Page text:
The largest of all tree-borne fruits, jack fruit is oval-shaped and knobbly-skinned. This fruit can weigh up to eighty or ninety pounds.
The Lobster mushroom is actually a parasitic hybrid of the fluorescent red-orange fungal parasite, Hypomyces lactifluorum, and the brittle white mushroom, Russula brevipes.
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Kanzi apples look like a classic example of this fruit—round, medium in size, and deep red or red-yellow/red-orange overlaid on yellow. The flesh is firm, white, and fragrant, and the texture is both crunchy and slightly effervescent. Kanzi apples have a balanced sweet and tart flavor. They are especially juicy, a trait reminiscent of their Gala parent. Although Kanzis looks similar to their Jazz sibling, they have a more delicate flavor.
Kanzi apples are available in the fall.
The Kanzi apple is a variety of Malus domestica. It is a cross between a Gala and a Braeburn apple, two varieties from New Zealand, and is related to the Jazz apple, which shares the same parents. The name Kanzi means “happy treasure” in Swahili, a name picked for marketing purposes.
Apples are low in calories, but high in important nutrients such as Vitamin C, potassium, and boron. They contain several kinds of fiber, including soluble fiber, which strengthens the cardiovascular and digestive systems, and pectin, which maintains a healthy digestive environment for good bacteria.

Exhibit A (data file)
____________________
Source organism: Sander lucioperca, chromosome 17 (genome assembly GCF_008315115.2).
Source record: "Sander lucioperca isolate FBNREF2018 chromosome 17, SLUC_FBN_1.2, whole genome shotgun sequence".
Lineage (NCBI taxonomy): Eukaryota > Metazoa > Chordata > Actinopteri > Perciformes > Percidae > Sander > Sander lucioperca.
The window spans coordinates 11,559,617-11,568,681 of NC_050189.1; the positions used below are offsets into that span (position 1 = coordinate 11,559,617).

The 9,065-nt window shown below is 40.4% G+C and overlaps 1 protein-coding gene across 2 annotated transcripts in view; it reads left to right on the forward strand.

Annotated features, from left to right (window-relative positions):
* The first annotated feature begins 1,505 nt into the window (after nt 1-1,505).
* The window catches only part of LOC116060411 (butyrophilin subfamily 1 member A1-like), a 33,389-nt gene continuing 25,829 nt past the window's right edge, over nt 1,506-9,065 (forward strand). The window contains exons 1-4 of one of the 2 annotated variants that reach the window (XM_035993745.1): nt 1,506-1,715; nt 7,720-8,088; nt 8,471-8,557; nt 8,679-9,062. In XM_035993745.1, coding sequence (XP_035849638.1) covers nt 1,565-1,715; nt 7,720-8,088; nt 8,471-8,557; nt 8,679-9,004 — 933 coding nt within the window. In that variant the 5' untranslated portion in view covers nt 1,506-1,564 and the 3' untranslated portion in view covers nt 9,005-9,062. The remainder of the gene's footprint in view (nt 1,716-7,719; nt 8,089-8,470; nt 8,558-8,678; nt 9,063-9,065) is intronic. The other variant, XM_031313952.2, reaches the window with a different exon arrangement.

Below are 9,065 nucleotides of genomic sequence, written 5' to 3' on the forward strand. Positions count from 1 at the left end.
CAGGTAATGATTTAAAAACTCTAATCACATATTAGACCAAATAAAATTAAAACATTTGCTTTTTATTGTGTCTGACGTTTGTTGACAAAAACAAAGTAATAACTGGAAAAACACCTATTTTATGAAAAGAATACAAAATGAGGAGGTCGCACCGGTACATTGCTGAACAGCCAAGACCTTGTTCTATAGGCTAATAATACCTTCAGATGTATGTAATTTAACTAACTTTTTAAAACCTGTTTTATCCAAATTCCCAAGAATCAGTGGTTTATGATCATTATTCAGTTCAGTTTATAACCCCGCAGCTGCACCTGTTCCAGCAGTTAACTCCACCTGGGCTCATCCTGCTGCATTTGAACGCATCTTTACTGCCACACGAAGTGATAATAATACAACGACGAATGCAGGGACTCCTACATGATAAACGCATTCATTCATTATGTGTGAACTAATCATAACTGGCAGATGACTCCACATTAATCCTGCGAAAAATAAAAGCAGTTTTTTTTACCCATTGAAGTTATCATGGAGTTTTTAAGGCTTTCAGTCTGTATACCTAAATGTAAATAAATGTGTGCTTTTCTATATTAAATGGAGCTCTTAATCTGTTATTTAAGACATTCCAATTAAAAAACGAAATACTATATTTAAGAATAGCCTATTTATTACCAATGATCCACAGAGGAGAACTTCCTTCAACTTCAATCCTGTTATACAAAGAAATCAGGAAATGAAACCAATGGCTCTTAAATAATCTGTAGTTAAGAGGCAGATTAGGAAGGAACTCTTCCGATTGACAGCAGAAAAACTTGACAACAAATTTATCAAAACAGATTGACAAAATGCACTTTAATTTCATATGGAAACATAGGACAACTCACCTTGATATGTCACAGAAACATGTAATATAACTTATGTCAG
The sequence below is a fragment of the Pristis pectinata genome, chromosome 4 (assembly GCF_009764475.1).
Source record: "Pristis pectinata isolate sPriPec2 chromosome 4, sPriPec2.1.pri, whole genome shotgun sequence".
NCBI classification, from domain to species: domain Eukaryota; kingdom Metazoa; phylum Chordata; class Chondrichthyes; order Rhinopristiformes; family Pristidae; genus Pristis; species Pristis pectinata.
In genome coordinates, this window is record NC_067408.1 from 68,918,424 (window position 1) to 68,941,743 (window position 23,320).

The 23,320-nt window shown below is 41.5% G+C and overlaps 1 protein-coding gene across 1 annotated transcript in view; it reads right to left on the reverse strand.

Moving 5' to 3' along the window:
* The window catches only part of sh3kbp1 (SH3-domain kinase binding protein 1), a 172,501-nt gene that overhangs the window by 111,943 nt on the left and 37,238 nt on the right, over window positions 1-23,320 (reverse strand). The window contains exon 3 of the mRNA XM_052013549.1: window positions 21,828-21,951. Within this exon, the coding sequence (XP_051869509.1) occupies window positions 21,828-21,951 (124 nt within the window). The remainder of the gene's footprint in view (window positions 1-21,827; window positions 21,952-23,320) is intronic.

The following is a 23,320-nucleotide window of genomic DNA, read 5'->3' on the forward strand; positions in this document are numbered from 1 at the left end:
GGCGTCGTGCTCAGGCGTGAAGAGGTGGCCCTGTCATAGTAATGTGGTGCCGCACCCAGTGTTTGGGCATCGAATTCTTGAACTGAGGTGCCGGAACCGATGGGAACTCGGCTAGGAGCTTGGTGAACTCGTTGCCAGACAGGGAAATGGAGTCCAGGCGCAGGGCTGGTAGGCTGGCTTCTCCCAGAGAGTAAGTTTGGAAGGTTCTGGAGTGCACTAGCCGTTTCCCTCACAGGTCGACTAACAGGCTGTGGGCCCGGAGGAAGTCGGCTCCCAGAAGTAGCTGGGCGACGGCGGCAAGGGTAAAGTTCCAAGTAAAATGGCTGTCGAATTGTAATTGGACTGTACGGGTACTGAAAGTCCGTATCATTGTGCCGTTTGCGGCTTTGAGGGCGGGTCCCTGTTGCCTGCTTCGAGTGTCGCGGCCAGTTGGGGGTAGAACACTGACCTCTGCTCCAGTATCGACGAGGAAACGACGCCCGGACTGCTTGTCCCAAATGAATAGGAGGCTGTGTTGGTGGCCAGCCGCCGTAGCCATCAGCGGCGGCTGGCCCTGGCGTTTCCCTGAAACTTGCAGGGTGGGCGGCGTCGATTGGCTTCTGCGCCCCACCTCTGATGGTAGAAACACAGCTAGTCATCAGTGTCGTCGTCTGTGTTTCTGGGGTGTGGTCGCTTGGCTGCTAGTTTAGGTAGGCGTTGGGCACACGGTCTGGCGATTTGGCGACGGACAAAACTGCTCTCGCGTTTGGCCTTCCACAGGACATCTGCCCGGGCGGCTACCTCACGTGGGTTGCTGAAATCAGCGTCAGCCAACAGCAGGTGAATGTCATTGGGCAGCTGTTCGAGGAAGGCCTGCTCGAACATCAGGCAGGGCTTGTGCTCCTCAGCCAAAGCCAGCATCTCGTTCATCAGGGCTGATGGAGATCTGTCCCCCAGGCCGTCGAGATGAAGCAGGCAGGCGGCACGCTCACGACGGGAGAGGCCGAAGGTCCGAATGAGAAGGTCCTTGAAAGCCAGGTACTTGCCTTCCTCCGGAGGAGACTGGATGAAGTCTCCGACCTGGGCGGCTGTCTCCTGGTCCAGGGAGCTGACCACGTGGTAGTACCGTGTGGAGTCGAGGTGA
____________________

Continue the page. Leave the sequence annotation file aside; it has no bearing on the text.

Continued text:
Kanzi apples were bred as a dessert variety, so they are best for fresh eating. Eating them straight, in salads, or cut up into fresh snacks showcases their crunchy snap. Kanzis also make good baking apples, since they keep both their shape and their juiciness after being cooked; try them in pies or tarts. They do not store particularly well, but can keep for a few weeks in the refrigerator. Kanzis pair well with white, creamy cheeses that don’t compete with the apple’s flavor. The sweetness of Kanzis also pairs well with strong cheeses such as gorgonzola, and other fruits such as figs.
The company that produces Kanzis, Greenstar Kanzi Europe, holds exclusive rights to its production. This way of producing and growing apples is relatively new. Companies funnel resources into producing the best new apples, which are then marketed to consumers by the company. Apple companies can afford to spend money on developing varieties since they know they have exclusive rights to sell them. Many flavorful and superior new varieties have been created through this method, including Kanzis, good compliments to some of the older varieties of heritage apples that were discovered by chance.
Belgium is the first home of the Kanzi apple. It was introduced by the company Greenstar Kanzi Europe to the European market in 2004. Production of Kanzis has steadily increased; they are grown mainly in Western Europe, particularly the Netherlands, and Australia.
People have spotted Kanzi Apples using the Specialty Produce app for iPhone and Android.
Produce Spotting allows you to share your produce discoveries with your neighbors and the world! Is your market carrying green dragon apples? Is a chef doing things with shaved fennel that are out of this world? Pinpoint your location annonymously through the Specialty Produce App and let others know about unique flavors that are around them.